Evidence of recent sea-level rise and the formation of a classic Maya canal system inferred from Boca Paila cave sediments, Sian Ka'an biosphere, Mexico

Riley E. Steele, Eduard G. Reinhardt, Frederic Devos, Samuel Meacham, Chris LeMaillot, Jeremy J. Gabriel, Dominique Rissolo, Cesar Arturo Vera, Matthew C. Peros, Sang Tae Kim, Matthew Marshall, Juliet Zhu

Research output: Contribution to journalArticlepeer-review


Cave sediments along the eastern coast of the Yucatán Peninsula contain important records of paleoenvironmental change that have not been fully explored. Reconstructing environmental changes in Boca Paila lagoon reveals details about sea level, flooding of the Sian Ka'an Biosphere, and the timeline of occupation at Muyil, an important Classic Maya maritime trading site. Three sediment cores (BP1, BP2, and BP3) were collected from a cave system beneath Boca Paila lagoon in the Sian Ka'an Biosphere. Radiocarbon dating, geochemical (X-Ray Fluorescence Core Scanning, δ13C, C/N), and microfossil (foraminifera, diatoms, pollen) analyses were performed. The combined results show three distinct phases of coastal evolution. Phase 1 (1157 BCE or earlier), an upland area with mangrove associate Conocarpus erectus, grasses, and ferns, is characterized by: organic-rich detrital peat; a relative absence of foraminifera and diatoms; organic geochemistry results within terrestrial ranges (δ13C values of −28‰ to −26‰); and low Sr/Ca, Si/Ti, and Ti/K ratios. These indicate dry conditions at the karst surface. Phase 2 (1157 BCE – 312 CE), a shallow wetland, is represented by: an increase in weathering products (Ti/K) and diatom productivity (Si/Ti); more positive δ13C values (−27‰ to −22‰) and decreasing C/N ratios; and increased marine foraminifera (e.g., Ammodiscus sp.). These indicate more open water conditions. Phase 3 (>312 CE), a wetland/lagoon environment, is characterized by: carbonate-rich marl; a greater diversity of foraminifera (Ammonia spp., Elphidium spp., Rosalina spp., and Bolivina spp.), diatoms (Cyclotella meneghiniana, Craticula spp., Amphora spp., Hyalosynedra laevigata, and Grammatophora spp.) and pollen (from mangroves, ferns, grasses, palms, and pine); increased Si/Ti and Sr/Ca values; and mixed marine and terrestrial organic geochemistry values (δ13C values of −22‰ to −20‰). These indicate increased input of marine organic sediment during sea-level rise. Sea-level and climate records support the interpretation of a dry upper karst environment prior to ∼1157 BCE, with sea-level rise forming shallow (<50 cm) wetlands by ∼312 CE. Previous archaeological analysis estimates that the first settlers arrived at Muyil ∼350 BCE, but that population expansion and construction of most structures occurred during the Postclassic (925–1550 CE). Sea-level rise would have been an important factor in the expansion of coastal settlements and trade routes; continued sea-level rise after ∼312 CE allowed for the formation of deeper lagoons and channels connecting the coast to Muyil and other inland sites which would likely not have been navigable prior to the Early Classic period (250–600 CE) as they would be too shallow. This study highlights the impacts of environment on society, as well as the importance of karst cave systems for obtaining paleoenvironmental records.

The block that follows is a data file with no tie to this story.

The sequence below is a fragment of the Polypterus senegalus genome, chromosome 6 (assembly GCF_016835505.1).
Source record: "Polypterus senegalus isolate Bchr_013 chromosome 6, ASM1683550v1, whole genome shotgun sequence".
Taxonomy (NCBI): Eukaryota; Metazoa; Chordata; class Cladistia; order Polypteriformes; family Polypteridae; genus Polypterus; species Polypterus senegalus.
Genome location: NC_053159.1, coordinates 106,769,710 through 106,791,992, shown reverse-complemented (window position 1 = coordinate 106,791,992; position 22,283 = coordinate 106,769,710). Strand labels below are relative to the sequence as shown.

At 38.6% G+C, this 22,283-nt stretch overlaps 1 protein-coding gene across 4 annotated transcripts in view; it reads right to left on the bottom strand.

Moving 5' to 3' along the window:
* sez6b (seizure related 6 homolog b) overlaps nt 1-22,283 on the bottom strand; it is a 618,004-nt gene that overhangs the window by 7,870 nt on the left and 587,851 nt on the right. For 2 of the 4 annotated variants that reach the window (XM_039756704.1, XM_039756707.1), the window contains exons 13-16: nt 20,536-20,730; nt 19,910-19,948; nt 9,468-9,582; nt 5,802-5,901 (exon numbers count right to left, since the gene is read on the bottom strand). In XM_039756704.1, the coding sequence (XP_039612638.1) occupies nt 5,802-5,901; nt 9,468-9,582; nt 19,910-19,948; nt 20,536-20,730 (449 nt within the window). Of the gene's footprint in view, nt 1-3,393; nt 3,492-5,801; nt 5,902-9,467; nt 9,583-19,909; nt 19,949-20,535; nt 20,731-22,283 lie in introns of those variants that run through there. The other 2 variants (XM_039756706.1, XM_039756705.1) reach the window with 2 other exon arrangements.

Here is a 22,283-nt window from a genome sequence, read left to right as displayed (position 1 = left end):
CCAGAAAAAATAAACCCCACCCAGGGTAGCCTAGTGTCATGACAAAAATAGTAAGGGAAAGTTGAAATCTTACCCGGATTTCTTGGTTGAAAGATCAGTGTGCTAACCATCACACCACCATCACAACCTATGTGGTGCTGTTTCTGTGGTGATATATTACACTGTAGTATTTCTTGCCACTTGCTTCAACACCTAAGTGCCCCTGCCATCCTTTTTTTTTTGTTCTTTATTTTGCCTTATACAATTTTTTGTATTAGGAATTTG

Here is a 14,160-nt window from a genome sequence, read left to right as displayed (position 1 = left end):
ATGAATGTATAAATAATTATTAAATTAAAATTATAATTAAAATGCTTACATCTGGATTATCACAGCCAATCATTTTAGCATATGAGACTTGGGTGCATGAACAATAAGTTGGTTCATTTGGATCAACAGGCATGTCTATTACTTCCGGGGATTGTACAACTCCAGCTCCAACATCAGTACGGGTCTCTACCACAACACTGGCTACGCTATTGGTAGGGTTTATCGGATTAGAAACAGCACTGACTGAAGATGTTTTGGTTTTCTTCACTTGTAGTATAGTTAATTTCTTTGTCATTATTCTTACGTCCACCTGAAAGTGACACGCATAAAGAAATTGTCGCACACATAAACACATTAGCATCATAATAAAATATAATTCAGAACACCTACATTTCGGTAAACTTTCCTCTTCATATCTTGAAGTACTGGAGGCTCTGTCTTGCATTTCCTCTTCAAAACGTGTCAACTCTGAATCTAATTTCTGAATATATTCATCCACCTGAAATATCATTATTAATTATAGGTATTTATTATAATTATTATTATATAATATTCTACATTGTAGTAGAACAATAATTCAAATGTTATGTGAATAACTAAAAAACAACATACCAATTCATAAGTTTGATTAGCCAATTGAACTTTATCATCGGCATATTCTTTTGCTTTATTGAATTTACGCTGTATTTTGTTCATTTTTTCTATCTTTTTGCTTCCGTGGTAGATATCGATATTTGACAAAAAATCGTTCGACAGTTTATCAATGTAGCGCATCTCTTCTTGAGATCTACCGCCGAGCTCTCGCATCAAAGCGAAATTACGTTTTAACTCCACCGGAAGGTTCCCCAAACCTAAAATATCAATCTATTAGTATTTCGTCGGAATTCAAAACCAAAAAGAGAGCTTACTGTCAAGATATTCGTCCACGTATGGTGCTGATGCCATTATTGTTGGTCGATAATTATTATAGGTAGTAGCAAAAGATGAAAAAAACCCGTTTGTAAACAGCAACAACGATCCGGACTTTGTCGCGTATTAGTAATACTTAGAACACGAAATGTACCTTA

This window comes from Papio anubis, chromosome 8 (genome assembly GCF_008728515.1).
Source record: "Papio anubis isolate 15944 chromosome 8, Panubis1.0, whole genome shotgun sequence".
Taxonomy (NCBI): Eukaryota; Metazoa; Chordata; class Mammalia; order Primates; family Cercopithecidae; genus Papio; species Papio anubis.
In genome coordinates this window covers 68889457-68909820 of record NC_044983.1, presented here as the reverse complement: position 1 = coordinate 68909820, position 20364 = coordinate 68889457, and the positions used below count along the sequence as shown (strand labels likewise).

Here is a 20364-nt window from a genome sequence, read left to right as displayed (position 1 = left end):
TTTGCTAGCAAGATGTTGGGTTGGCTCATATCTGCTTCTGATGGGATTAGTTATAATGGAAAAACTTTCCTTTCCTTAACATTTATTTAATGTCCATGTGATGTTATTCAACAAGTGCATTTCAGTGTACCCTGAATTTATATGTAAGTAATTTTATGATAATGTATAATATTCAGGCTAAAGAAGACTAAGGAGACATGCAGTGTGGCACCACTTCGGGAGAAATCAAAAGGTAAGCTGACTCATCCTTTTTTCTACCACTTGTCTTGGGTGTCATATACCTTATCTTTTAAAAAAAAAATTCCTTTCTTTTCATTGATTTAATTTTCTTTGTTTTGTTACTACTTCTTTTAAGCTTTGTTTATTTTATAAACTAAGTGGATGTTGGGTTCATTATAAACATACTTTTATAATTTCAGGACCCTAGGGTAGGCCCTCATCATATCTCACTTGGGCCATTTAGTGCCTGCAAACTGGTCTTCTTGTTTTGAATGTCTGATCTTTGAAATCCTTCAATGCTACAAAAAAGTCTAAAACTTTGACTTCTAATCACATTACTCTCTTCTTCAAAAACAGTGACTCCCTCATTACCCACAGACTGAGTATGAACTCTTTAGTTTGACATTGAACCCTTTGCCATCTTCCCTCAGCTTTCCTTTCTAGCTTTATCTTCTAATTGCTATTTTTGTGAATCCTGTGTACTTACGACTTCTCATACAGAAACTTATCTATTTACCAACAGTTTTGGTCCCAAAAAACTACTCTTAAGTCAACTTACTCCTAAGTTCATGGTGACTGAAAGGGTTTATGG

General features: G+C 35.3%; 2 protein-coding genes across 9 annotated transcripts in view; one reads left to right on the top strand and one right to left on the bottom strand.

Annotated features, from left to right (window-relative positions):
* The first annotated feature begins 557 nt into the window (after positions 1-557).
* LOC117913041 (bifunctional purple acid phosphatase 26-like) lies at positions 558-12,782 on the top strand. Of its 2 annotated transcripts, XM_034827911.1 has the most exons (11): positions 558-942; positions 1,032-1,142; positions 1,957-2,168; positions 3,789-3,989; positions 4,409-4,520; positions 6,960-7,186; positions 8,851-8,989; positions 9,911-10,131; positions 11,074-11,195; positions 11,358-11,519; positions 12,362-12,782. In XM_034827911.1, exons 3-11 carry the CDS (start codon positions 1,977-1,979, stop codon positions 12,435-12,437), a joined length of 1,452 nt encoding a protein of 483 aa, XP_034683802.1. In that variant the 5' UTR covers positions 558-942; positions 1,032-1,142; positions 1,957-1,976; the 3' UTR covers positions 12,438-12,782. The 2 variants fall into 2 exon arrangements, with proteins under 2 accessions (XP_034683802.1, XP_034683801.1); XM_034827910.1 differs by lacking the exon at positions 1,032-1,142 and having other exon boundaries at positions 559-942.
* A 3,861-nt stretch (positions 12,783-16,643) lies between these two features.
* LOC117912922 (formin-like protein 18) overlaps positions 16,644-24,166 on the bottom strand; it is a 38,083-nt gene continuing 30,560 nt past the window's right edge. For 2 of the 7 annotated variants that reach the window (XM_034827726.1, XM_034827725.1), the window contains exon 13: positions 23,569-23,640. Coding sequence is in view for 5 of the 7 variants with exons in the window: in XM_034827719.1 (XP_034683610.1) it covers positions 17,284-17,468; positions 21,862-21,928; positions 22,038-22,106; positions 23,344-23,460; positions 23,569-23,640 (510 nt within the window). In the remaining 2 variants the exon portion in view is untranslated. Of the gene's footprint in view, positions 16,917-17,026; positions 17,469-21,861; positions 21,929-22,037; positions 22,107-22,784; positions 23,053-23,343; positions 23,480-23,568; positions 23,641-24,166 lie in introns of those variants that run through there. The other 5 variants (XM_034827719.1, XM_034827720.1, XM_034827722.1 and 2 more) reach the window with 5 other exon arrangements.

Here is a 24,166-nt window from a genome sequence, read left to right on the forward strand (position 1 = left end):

Original languageEnglish
Article number108117
JournalQuaternary Science Reviews
StatePublished - 15 Jun 2023
Externally publishedYes

Bibliographical note

Publisher Copyright:
© 2023 Elsevier Ltd


  • Cave sediments
  • Coastal geomorphology
  • Geoarchaeology
  • Holocene
  • Micropaleontology
  • North America
  • Sea level changes
  • Yucatán peninsula
  • μXRF

ASJC Scopus subject areas

  • Global and Planetary Change
  • Ecology, Evolution, Behavior and Systematics
  • Archaeology
  • Archaeology
  • Geology


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